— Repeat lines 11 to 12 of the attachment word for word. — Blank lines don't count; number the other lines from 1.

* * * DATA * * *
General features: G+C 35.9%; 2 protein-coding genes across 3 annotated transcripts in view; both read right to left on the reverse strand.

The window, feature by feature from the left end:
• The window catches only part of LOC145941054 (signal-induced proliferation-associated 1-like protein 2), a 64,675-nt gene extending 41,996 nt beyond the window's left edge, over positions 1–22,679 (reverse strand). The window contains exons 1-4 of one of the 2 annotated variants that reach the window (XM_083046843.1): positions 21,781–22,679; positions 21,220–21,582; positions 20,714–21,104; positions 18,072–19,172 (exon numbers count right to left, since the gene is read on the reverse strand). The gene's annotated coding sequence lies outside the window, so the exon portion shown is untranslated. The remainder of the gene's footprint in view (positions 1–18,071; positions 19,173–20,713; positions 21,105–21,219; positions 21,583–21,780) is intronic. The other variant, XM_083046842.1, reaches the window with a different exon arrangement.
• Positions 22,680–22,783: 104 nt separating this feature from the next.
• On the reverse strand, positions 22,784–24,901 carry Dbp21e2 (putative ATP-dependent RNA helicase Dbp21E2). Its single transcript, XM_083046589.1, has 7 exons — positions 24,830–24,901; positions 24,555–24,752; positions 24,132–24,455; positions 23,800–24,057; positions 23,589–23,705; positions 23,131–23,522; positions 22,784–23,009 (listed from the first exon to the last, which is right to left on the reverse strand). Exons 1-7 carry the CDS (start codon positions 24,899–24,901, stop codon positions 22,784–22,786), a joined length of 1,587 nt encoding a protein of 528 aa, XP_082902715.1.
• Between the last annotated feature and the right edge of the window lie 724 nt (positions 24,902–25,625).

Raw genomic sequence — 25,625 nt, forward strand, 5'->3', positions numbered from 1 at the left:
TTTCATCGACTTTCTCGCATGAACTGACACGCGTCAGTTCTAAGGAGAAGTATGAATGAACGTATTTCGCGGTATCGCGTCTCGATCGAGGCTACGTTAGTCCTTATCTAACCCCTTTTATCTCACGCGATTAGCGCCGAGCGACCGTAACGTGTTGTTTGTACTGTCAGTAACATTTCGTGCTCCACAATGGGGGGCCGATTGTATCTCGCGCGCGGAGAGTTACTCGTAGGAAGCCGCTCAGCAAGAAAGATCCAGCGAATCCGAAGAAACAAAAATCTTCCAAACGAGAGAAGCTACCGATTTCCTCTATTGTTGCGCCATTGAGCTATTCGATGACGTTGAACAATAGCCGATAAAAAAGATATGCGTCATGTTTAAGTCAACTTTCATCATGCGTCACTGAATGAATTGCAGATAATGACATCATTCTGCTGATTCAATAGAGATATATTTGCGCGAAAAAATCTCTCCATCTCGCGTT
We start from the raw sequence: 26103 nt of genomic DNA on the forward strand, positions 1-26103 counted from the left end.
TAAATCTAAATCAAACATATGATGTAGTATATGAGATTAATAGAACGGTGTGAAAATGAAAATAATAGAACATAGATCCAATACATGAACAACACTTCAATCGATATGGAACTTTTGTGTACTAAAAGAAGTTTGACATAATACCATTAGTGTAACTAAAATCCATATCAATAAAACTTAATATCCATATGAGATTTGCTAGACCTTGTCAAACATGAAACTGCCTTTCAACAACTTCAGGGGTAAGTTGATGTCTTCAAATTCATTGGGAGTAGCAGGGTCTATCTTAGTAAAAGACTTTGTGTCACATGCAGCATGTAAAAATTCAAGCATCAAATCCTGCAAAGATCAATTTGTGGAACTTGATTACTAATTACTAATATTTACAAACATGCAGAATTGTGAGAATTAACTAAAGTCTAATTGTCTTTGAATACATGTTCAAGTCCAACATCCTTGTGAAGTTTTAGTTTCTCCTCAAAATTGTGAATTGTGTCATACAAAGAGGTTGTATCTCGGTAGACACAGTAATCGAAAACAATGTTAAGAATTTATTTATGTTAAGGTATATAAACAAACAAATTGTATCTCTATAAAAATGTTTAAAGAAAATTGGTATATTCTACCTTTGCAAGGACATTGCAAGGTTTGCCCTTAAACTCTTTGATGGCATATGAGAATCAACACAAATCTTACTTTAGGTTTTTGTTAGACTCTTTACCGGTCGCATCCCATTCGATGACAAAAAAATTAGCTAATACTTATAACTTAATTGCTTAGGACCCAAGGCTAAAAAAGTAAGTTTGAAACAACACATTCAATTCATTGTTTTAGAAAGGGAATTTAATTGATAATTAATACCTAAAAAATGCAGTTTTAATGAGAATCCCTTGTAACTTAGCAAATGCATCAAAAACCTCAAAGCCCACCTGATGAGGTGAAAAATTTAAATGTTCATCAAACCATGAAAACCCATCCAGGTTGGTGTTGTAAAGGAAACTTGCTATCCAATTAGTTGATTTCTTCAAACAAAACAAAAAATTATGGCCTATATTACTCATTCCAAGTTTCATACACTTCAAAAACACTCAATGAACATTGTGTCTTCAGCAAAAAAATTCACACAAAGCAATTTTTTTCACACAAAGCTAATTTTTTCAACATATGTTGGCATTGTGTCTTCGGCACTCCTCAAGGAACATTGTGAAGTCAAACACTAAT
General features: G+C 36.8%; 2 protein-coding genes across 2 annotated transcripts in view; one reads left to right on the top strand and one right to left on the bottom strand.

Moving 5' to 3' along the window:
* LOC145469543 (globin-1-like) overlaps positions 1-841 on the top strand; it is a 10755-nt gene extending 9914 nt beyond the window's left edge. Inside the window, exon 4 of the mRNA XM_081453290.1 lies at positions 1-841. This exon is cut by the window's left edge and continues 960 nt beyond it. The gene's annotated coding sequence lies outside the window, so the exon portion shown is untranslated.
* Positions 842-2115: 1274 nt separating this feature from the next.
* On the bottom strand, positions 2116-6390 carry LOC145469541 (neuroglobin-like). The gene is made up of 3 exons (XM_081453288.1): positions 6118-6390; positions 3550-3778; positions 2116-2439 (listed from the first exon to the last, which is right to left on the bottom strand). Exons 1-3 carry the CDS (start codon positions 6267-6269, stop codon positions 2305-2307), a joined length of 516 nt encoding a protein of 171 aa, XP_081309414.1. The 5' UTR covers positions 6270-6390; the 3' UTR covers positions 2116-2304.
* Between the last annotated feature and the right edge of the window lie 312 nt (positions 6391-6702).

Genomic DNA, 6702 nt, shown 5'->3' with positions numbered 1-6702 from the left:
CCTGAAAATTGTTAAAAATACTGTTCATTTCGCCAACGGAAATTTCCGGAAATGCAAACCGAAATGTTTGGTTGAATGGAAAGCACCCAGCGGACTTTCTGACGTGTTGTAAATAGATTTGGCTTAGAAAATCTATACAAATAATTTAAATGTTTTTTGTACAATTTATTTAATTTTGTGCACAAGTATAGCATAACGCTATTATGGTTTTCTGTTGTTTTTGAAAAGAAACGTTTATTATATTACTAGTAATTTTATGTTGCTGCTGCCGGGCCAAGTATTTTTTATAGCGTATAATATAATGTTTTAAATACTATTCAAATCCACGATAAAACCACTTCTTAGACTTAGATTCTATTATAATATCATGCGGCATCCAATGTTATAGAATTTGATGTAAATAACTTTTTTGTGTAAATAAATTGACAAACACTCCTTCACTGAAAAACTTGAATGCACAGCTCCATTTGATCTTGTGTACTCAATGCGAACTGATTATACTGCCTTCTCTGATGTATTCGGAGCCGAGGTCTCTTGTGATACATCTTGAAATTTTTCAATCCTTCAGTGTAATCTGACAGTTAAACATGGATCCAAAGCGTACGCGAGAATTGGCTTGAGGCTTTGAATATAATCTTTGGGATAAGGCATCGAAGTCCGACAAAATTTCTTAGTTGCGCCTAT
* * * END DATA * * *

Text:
General features: G+C 36.8%; 2 protein-coding genes across 2 annotated transcripts in view; one reads left to right on the top strand and one right to left on the bottom strand.

Moving 5' to 3' along the window: